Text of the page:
20 years ago …

In the Wednesday, Aug. 31, 1994 paper reported the mega-merger of Lockheed Corp. and Martin Marietta Corp. will have “little or no effect” on operations at Lockheed Aeronautical Systems Co. in Marietta – at least for the time being. Lockheed Martin would employ about 170,000 with about $23 billion in annual sales, making it the nation’s largest defense contractor. Both companies said that there would be employee layoffs initially, because of overlapping jobs. Lockheed officials, however, claimed there would be little impact on the Marietta plant. Lockheed share holders were expecting to receive 1.63 shares of stock in the new company for each share of stock they currently held.

 

Damon Poirier is the Newsroom Administrator for the Marietta Daily Journal.

If you are interested in learning more about the stories that were presented in this week’s column, you can search the newspaper’s digitized microfilm archives online. NewsBank, which hosts the archives for the Marietta Daily Journal, charges a fee for retrieved articles and has various price packages available. If you have any trouble with your username, password or payment options, please contact NewsBank at mariettadaily@newsbank.com.

 

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The Week of Aug. 28
by Damon_Poirier
August 30, 2014 04:00 AM | 757 views | 0 0 comments | 12 12 recommendations | email to a friend | print | permalink

This week’s Time Capsule looks at the C-130 Hercules “One World,” the integration of Marietta High School and the F-22.

100 years ago …

In Friday, Aug. 28, 1914 edition of the Marietta Journal and Courier, had an advertisement that read “The Greatest Array of Moving Pictures Ever Produced is now headed for The Gem Theatre.” The ad listed that on Aug. 28 the theatre would show “The Perils of Pauline, Number Twelve” a three-part Imp Drama with Pearl White and Jim Web Senator that had “5,000 feet of Moving Picture.” The following day would be “That Famous, Million Dollar Mystery,” a Thanhouser Serial with Flo La Badie, James Cruse and Miss Snow playing lead; and “There Is Destiny,” a Victor Drama with Warren Kerrigan and Vera Sisson. All three specials had a regular admission of five and 10-cents.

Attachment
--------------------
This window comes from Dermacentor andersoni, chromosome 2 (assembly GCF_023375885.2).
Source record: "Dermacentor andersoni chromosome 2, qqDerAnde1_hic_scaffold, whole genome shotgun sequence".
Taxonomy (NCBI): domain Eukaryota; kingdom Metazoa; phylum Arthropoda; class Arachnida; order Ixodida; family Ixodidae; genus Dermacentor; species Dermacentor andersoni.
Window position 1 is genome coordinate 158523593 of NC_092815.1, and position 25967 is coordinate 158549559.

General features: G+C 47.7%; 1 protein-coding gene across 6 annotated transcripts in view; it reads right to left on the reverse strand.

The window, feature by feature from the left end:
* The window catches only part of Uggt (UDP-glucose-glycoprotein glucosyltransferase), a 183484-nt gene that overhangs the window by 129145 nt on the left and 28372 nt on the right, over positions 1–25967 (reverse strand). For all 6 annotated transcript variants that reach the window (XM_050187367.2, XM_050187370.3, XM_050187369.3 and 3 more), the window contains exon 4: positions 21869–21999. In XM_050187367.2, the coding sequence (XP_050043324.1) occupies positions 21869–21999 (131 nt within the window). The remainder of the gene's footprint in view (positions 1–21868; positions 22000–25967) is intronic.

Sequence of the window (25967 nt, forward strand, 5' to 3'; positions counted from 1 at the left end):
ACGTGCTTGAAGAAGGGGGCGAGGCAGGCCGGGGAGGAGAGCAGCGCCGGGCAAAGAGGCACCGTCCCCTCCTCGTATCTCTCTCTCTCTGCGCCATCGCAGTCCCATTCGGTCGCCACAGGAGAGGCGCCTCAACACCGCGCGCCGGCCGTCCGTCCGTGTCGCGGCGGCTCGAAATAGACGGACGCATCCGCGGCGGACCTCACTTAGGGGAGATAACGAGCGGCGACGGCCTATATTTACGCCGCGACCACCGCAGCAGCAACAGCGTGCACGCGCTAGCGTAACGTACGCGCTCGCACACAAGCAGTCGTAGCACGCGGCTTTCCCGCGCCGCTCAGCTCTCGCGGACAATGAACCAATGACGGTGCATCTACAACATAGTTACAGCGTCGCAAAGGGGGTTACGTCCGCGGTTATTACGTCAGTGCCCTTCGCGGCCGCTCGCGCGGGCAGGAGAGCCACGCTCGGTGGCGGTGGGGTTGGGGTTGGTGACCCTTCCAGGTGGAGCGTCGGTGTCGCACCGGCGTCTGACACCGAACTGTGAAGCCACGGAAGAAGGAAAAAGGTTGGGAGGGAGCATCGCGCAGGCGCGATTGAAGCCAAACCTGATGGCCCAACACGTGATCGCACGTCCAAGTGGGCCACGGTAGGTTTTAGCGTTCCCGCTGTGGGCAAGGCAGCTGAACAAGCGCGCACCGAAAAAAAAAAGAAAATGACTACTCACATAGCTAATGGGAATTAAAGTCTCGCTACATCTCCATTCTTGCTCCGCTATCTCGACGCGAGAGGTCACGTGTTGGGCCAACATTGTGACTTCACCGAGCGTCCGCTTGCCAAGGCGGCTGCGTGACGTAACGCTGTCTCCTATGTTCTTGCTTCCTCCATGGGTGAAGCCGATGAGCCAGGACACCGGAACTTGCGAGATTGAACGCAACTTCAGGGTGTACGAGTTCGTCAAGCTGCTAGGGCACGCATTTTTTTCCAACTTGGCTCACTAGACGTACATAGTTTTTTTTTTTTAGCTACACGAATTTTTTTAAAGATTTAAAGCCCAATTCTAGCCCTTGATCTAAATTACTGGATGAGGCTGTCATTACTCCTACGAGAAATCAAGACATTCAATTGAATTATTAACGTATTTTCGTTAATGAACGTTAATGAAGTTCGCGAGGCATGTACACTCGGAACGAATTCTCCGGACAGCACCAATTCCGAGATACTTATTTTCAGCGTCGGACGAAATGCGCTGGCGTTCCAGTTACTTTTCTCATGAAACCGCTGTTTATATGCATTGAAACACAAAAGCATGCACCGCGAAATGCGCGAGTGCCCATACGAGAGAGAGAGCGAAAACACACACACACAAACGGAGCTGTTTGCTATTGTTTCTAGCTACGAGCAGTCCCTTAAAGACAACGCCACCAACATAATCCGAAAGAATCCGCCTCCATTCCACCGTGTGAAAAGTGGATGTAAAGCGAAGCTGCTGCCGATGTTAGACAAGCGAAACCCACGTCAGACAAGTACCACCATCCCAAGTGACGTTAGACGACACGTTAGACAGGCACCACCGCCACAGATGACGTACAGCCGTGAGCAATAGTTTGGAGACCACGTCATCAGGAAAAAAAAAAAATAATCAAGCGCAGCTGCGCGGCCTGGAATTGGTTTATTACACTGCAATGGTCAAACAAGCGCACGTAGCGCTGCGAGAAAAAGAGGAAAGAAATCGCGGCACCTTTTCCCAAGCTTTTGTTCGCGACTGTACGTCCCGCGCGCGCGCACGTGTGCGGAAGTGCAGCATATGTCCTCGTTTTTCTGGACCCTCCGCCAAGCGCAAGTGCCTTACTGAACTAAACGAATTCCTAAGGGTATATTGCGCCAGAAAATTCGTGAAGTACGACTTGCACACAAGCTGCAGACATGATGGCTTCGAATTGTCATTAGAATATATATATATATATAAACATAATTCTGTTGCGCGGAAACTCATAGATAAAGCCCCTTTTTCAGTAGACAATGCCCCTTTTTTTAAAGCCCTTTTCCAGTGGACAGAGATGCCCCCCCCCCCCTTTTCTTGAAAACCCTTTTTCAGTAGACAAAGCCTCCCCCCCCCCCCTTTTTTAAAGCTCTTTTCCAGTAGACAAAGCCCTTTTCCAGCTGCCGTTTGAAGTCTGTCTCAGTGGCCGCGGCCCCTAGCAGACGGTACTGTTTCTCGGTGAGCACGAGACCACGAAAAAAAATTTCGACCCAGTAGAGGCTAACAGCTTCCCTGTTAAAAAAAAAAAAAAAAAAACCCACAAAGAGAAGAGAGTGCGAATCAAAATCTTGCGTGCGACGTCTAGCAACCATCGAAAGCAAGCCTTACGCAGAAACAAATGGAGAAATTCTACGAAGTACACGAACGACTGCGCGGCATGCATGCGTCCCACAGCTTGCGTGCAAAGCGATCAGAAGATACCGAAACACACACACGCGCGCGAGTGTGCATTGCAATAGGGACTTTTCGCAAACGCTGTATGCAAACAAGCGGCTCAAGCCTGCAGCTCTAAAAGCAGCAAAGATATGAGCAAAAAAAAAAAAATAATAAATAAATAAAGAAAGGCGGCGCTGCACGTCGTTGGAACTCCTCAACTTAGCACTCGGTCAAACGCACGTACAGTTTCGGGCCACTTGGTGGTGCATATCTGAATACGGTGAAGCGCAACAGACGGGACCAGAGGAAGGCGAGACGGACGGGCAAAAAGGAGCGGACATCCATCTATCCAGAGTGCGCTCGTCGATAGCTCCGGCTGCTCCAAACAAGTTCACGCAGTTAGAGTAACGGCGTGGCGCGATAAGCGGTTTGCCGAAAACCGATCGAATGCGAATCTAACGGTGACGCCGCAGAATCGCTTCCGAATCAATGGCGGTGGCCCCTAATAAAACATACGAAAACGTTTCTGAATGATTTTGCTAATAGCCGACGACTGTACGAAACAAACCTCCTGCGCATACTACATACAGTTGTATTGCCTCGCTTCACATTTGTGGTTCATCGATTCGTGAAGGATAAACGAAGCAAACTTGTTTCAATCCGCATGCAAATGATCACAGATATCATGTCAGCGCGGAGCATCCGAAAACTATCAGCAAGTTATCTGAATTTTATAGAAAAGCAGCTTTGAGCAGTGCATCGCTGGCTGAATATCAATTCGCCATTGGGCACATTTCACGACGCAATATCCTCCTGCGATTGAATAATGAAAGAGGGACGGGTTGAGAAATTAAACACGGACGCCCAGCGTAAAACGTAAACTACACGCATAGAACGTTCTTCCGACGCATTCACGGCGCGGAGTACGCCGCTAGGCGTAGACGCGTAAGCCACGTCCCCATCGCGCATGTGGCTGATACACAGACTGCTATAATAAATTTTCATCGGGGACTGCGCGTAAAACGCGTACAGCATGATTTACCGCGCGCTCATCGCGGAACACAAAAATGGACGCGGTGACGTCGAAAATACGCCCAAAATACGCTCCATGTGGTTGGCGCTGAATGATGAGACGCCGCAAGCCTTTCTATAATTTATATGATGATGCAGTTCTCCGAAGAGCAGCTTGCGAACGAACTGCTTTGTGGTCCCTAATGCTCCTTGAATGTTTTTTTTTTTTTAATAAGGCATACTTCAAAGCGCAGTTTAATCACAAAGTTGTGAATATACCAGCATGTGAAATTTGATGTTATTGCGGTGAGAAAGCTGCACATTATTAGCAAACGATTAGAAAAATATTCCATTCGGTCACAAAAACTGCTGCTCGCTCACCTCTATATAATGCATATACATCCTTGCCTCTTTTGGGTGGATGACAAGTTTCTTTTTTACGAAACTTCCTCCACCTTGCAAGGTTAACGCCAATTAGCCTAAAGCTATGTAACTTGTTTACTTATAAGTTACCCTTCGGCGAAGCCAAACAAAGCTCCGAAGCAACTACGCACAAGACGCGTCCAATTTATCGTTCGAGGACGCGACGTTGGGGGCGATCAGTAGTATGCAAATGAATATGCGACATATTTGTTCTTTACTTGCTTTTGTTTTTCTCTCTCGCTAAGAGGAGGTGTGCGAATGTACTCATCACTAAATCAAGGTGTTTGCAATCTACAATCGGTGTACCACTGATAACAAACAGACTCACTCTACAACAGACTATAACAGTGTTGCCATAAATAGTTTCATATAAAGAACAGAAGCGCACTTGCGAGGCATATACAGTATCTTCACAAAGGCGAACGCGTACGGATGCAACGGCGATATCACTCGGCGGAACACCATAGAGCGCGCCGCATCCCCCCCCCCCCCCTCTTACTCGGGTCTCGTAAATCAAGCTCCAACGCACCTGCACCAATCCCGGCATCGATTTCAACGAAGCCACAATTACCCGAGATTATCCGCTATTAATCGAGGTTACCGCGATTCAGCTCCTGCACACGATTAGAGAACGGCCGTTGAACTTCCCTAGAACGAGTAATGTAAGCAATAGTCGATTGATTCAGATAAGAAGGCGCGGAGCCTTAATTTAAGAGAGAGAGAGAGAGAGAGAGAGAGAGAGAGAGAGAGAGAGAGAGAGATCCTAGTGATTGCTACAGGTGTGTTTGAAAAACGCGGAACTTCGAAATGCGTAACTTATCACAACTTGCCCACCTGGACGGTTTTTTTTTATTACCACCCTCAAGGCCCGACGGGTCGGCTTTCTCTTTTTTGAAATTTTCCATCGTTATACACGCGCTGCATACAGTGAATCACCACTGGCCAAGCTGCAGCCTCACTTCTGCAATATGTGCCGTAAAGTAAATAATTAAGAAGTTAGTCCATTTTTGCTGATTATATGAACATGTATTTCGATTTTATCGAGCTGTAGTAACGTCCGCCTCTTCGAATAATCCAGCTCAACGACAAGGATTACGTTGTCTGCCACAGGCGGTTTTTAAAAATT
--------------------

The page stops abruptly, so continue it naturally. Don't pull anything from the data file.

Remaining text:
50 years ago …

An estimated 6,000 people were reported in the Monday, Aug. 24, 1964 Marietta Daily Journal as being on hand for the parade opening the week-long Acworth Chautauqua. A driving rain, which lasted midway through the Saturday parade, failed to dampen the spirit of the parade or any of activities which followed. Approximately 500 people attended the costume ball that evening. Other features of the weekend were a beauty contest, a water fight, a water ski contest and water games.

In the Tuesday, Aug. 25, 1964 paper, the Marietta Police were reported as having arrested 11 black men after “aimless” shooting had been reported in the city. Officers said the men appeared to have been working in two separate groups. One group was shooting from an automobile on Fort Street and the other was shooting in front of a house on Haley Street.

Also that day, residents of the East Marietta-Red Oak Park area were reported as expecting to begin receiving their long-awaited sewerage service by early October, barring a new onslaught of rain or other unforeseen problems. The installation of the sewer lines was expected to be finishes in two weeks and repaving of the remaining streets would be complete in a month. Cobb Deputy Commissioner Cliff White and M.C. Bishop of the R&H Construction Company said the work would have been done in June or the first of July if the rights-of-way had been cleared before the letting of the contract.

Lockheed-Georgia Company’s “One World” Hercules was reported in the Wednesday Aug. 26, 1964 paper as having grabbed the hearts of many of the nation’s leading aviation writers with a thoroughly awesome, sometimes thrilling, airborne demonstration of its capabilities. “One World,” the first commercial version of the then eight-year-old Lockheed C-130 Hercules, circled over New York City with its rear cargo doors open for a picture window effect as company President Dick Pulver conducted an in-flight press conference. The purpose of the demonstration and press conference was Pulver’s announcement that the Hercules was going on the market as a commercial air freighter. Up until the announcement, it had only been sold to governments.